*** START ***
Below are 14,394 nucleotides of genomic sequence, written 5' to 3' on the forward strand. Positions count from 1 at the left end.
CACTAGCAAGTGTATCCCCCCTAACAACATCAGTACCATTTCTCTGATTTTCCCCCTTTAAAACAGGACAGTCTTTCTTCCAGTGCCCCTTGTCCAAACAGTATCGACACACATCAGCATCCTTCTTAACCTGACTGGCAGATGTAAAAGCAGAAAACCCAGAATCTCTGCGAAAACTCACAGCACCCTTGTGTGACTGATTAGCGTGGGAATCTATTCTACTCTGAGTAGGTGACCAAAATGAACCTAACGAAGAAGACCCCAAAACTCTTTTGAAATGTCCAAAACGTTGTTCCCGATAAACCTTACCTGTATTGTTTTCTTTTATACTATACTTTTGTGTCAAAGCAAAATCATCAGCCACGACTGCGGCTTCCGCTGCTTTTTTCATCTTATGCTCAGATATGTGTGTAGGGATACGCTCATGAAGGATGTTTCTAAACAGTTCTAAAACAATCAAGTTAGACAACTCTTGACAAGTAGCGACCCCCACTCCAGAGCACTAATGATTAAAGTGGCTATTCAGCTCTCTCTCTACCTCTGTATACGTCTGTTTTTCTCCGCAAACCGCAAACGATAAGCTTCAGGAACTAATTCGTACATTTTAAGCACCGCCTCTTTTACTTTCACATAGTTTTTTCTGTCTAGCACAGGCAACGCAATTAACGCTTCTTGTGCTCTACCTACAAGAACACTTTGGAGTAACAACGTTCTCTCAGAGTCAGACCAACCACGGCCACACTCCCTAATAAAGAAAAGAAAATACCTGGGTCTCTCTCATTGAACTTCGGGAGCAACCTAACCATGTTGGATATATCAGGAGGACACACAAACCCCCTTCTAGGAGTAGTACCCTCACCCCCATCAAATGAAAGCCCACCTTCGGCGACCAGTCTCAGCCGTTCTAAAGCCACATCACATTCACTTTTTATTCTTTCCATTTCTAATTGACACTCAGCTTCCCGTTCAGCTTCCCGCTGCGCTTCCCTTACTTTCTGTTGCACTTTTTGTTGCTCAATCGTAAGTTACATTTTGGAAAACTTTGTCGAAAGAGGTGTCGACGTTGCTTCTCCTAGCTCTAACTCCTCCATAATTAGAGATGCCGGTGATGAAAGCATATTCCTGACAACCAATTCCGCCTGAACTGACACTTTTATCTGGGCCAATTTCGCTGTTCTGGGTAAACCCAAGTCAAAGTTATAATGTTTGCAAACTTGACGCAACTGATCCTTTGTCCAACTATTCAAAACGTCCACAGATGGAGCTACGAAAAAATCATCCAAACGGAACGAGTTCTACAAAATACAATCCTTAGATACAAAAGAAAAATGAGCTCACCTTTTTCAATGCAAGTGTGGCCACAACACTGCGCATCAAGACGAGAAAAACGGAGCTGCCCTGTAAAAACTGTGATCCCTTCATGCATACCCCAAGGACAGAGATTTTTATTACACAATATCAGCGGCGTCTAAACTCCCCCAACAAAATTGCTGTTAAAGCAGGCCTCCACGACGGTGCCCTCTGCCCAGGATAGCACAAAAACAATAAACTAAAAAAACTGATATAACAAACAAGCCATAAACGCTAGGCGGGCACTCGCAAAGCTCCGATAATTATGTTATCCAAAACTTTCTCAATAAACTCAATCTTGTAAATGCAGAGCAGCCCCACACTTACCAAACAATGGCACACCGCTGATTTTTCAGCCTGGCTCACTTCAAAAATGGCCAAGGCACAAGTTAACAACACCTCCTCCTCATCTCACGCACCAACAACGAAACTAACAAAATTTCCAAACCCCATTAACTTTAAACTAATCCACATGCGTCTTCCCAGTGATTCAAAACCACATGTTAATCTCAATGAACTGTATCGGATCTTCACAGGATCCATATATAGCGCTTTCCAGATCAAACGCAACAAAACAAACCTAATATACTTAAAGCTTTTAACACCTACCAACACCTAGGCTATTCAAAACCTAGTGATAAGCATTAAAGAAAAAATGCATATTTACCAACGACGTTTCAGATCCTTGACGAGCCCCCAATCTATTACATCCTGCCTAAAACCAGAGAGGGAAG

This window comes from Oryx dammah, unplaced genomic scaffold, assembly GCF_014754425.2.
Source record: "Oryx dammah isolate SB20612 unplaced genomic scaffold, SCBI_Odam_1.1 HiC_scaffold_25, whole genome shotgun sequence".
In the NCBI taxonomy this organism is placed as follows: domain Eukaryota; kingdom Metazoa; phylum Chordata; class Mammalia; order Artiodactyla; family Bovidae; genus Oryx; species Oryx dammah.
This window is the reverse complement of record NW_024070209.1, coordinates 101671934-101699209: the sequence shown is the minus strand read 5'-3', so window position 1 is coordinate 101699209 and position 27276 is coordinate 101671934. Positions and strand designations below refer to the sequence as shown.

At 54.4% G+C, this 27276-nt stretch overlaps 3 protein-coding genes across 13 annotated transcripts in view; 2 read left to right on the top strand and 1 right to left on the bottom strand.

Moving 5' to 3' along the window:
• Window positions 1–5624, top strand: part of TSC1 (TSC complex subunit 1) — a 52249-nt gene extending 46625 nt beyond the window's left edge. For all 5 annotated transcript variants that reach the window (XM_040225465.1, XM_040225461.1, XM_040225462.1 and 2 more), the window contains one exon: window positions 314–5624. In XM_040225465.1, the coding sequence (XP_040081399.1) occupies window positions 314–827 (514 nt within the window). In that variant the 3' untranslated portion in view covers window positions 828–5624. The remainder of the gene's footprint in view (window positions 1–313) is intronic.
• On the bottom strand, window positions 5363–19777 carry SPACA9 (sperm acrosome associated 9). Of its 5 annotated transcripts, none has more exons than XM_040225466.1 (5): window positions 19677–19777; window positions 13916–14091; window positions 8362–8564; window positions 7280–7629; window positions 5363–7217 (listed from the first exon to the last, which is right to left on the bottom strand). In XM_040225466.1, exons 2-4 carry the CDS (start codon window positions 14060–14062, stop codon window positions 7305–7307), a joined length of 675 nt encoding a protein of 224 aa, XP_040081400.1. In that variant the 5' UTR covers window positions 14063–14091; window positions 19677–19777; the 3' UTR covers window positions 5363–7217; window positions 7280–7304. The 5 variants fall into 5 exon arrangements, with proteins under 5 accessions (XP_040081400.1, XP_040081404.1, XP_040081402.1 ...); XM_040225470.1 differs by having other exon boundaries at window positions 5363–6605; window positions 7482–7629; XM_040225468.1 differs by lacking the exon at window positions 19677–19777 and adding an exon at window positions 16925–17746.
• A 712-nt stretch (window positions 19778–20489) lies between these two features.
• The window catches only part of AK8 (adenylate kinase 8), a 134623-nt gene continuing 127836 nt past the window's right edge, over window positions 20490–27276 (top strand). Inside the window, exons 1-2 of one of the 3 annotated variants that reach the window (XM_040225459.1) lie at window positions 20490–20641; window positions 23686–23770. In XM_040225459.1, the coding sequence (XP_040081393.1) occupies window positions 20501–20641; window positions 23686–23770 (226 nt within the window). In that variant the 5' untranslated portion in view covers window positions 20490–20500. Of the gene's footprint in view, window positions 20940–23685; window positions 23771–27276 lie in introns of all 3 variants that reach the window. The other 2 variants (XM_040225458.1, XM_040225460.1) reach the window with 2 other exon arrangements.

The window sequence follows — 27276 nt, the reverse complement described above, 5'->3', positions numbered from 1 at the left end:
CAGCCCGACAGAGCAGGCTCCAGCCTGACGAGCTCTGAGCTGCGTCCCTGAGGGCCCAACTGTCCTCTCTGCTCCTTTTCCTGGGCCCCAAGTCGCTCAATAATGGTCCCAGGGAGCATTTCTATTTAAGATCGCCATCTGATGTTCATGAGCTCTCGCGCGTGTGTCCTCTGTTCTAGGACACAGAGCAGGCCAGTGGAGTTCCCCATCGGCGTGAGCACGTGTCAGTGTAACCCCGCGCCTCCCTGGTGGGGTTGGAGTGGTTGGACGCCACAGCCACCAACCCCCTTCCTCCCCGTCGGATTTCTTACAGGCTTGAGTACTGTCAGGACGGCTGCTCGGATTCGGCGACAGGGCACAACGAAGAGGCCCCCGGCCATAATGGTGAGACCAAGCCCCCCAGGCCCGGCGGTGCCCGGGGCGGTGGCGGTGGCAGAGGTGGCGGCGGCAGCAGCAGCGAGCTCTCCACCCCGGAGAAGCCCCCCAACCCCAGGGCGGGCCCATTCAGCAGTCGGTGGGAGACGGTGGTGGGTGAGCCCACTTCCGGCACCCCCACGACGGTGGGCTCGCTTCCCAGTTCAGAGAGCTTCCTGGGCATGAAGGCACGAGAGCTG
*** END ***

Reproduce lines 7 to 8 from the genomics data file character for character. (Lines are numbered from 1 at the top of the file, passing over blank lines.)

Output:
At 54.4% G+C, this 27276-nt stretch overlaps 3 protein-coding genes across 13 annotated transcripts in view; 2 read left to right on the top strand and 1 right to left on the bottom strand.

Moving 5' to 3' along the window: